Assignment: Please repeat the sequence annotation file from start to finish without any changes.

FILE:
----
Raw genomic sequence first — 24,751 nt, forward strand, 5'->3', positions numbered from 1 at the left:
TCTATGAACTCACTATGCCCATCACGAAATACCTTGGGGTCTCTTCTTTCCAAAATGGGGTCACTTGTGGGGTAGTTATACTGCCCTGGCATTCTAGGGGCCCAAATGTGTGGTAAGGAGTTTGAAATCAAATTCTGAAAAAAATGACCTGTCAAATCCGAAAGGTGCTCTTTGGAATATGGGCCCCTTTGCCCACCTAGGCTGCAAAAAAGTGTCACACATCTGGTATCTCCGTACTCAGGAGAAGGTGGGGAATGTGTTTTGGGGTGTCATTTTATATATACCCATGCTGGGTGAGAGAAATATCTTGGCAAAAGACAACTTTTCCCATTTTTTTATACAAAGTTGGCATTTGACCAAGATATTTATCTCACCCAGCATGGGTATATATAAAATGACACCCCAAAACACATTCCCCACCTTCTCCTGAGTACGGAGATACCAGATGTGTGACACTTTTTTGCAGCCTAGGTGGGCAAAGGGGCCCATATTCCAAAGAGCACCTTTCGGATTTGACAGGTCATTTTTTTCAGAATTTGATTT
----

Raw genomic sequence first — 24,751 nt, forward strand, 5'->3', positions numbered from 1 at the left:
TCTATGAACTCACTATGCCCATCACGAAATACCTTGGGGTCTCTTCTTTCCAAAATGGGGTCACTTGTGGGGTAGTTATACTGCCCTGGCATTCTAGGGGCCCAAATGTGTGGTAAGGAGTTTGAAATCAAATTCTGAAAAAAATGACCTGTCAAATCCGAAAGGTGCTCTTTGGAATATGGGCCCCTTTGCCCACCTAGGCTGCAAAAAAGTGTCACACATCTGGTATCTCCGTACTCAGGAGAAGGTGGGGAATGTGTTTTGGGGTGTCATTTTATATATACCCATGCTGGGTGAGAGAAATATCTTGGCAAAAGACAACTTTTCCCATTTTTTTATACAAAGTTGGCATTTGACCAAGATATTTATCTCACCCAGCATGGGTATATATAAAATGACACCCCAAAACACATTCCCCACCTTCTCCTGAGTACGGAGATACCAGATGTGTGACACTTTTTTGCAGCCTAGGTGGGCAAAGGGGCCCATATTCCAAAGAGCACCTTTCGGATTTGACAGGTCATTTTTTTCAGAATTTGATTT